The School Newspaper of Winston Churchill High School.

The Observer

The School Newspaper of Winston Churchill High School.

The Observer

The School Newspaper of Winston Churchill High School.

The Observer

Apocolypse now or later?

The busiest time of the year has arrived once more: the holiday season, filled with shopping, traveling, food, family, friends and, now, with the added bonus of a Doomsday prediction.

People have been predicting the end of the world since time began, and often it is picked up by the public. For example, the Y2K scare had many convinced that computers would crash and humanity would cease  existing on Jan. 1, 2000.

Then Ronald Weinland, former minister of the United Church of God, predicted more recently that the world would end on May 27, 2012.

Obviously, none of these days marked the end of humanity or the world, and it is most likely that December 21, 2012 won’t mark the end either.

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The selection of this date started with the discovery that the Mayans, an ancient South American people known for their startlingly accurate predictions, had a calendar that stops at the Winter Solstice of 2012.

This calendar is the backbone of the apocalyptic predictions. However, recent archeologists have discovered a Mayan Calendar that extends far past 2012 and makes no reference to the end of the world. Now that the Mayan Calendar is no longer supposed to end, the claims have lost their credibility.

According to a FAQ guide on NASA’s website, Doomsday was initially predicted for May 2003, when another planet was supposed to collide with Earth. When nothing happened, the date was moved to December 2012, which coincided with the end of the Mayan calendar.

According to NASA, no scientific events predicted to occur anytime this year pose a threat to the world’s safety. The earth has been okay “for more than 4 billion years,” and is not prone to immediate change.

NASA may claim that there is nothing to worry about, but many worry that since NASA is a government funded program, they are not prone to reveal their secrets.

Some people have been viewing the major national disasters that have occurred in the past few years as signs that the world is going to end; whether the disaster is actually major, such as the earthquake in Haiti or just bizarre, such as the minor earthquakes in Maryland, all of these events have caused quite a stir.

The recent disaster, Hurricane Sandy, has sparked controversy because it damaged places normally unaffected by hurricanes: New York City and New Jersey. This rekindled the fire of Doomsday predictions based on Internet rumors that these events all occurred in the 2009 thriller, 2012.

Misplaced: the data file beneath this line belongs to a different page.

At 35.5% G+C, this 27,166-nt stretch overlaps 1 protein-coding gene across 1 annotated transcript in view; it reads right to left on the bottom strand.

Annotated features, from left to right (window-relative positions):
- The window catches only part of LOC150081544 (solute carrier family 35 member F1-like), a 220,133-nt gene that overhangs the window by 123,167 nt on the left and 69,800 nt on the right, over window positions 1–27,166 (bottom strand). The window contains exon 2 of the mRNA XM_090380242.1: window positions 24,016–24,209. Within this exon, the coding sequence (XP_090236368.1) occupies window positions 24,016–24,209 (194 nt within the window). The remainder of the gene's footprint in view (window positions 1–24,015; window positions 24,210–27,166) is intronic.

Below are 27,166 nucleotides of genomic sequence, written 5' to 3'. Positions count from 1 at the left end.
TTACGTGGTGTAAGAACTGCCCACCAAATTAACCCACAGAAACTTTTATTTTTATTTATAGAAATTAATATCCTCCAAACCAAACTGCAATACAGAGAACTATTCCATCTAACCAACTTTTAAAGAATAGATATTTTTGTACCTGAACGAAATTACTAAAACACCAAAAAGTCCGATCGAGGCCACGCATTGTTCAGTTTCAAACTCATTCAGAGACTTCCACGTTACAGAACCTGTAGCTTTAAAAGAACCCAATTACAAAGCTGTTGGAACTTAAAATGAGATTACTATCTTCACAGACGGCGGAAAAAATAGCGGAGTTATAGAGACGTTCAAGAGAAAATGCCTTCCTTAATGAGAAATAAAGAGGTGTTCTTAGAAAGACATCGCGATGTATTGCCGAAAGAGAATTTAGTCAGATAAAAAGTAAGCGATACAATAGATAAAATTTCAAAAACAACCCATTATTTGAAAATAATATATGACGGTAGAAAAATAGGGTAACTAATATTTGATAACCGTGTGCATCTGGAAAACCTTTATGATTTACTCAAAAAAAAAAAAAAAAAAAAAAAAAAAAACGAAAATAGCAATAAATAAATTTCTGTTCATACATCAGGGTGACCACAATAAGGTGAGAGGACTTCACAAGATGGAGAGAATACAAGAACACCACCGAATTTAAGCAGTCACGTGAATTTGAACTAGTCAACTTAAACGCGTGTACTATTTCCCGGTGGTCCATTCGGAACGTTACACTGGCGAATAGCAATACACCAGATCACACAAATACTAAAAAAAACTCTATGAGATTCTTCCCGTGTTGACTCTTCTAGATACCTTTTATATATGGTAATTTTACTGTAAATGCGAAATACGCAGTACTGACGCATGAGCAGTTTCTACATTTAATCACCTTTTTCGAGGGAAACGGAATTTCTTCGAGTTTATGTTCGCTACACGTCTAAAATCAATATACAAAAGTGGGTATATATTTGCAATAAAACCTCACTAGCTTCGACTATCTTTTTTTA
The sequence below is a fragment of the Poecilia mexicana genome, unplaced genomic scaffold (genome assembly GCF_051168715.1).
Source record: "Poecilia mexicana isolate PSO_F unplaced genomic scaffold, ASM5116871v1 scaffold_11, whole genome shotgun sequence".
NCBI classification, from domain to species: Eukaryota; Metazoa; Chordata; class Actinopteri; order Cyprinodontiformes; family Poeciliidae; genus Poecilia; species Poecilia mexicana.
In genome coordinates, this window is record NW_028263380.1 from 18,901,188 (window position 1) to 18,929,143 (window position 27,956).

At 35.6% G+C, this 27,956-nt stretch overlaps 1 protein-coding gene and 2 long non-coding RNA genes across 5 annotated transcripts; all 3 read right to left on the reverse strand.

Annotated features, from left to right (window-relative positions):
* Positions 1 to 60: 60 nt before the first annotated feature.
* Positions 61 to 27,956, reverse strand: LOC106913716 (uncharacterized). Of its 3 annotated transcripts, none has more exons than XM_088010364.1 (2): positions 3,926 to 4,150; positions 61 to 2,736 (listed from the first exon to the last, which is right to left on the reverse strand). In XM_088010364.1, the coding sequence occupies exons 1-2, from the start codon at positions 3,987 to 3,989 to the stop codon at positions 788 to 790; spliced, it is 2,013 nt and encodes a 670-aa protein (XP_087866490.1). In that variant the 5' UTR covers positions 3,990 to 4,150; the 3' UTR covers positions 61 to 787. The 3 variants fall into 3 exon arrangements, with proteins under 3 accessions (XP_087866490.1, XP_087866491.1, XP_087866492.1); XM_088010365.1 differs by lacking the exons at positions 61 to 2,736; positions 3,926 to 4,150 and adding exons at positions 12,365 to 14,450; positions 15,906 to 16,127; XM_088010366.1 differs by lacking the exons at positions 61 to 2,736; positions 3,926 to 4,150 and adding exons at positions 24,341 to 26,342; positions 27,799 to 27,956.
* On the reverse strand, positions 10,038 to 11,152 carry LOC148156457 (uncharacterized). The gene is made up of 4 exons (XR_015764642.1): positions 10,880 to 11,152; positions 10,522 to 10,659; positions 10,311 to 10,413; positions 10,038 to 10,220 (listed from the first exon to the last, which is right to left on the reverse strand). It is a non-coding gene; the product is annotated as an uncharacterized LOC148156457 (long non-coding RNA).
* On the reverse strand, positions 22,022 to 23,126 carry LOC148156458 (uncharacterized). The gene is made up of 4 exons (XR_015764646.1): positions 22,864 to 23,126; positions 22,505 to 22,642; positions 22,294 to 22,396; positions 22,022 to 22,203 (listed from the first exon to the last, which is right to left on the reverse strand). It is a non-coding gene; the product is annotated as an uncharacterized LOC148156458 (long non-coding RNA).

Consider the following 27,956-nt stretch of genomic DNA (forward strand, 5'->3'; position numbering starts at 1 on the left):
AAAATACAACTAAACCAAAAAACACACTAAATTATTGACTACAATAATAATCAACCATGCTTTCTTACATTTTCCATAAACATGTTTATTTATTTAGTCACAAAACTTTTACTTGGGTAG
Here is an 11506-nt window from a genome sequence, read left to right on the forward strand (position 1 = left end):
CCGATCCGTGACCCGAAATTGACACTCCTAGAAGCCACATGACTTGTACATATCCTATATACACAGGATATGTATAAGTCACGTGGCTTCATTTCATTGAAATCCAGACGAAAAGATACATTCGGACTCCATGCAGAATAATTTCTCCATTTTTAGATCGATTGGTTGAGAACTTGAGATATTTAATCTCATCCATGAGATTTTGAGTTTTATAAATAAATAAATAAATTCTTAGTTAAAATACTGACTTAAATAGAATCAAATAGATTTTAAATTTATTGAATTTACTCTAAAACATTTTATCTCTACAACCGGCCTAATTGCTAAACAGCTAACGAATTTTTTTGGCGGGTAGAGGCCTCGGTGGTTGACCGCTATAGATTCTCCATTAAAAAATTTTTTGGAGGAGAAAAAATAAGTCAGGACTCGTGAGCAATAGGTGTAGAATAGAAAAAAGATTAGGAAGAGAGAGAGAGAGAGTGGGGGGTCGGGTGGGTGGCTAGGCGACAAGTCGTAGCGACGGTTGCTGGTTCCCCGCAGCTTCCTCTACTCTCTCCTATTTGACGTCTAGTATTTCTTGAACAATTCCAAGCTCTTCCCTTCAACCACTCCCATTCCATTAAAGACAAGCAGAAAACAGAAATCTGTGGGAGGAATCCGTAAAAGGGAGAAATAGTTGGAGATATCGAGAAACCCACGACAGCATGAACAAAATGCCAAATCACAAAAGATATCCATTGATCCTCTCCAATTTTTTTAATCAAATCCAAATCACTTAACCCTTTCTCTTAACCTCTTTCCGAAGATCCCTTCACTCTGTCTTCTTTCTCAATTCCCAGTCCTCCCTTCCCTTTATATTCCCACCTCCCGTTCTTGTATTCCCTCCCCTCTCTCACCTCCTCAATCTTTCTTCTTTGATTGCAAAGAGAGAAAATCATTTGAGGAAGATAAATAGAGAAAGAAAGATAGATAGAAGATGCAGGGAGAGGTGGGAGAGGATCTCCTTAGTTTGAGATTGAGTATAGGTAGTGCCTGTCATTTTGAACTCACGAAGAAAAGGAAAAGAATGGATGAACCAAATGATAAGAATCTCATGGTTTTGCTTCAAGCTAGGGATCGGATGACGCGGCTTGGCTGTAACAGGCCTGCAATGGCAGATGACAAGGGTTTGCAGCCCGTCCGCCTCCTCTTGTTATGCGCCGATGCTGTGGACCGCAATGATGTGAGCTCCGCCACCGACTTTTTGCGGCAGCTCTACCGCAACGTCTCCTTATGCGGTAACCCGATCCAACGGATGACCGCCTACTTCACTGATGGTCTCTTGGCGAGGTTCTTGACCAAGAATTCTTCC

In actuality, New York City was not flooded in this movie, but in the 2004 disaster thriller, The Day After Tomorrow. This movie was exploring the possibility of a modern Ice Age, not the end of the world.

In addition to record-breaking storms, locations all over the globe experienced record-breaking low and high temperatures.

According to Accuweather, seven out of the last 10 summers in the U.S. and Canada have had a higher average temperature than the 62-year average.

Yet, we must consider humans altering the earth, as well as the earth’s constant shifting, as a cause of these disasters.

According to a CNN article, people are living in places previously unoccupied, and altering these areas, leading to potential disasters.

The most popular rumor, however, to justify the apocalypse is that zombies will take over.

According to another CNN article, a man in Miami assaulted a homeless man in May 2012 and attempted to eat his face. The police had to shoot the man, or “zombie,” multiple times in the chest before he stopped.

This was not an apocalyptic zombie attack however, because the man was later determined to be on a powerful and dangerous hallucinogenic drug, “bath salts.” A scary story, but apocalyptic? Probably not.

Other little things seem to point to the end, like when added together, the date of the attacks on the World Trade Center (9/11/01) and the date of the tsunami and earthquake in Japan (3/10/11), equal 12/21/12, or December 21, 2012.

Despite economic, political, social and natural events that may seem to mark the end of our world, no real signs that we are in for destruction are evident, and a logical explanation exists for all these occurrences. People should most likely go out and get their holiday shopping done and prepare for the new year because Dec. 21 and the days after will most likely come as usual, though you might want to stock up on some extra Twinkies and baseball bats just in case.

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Apocolypse now or later?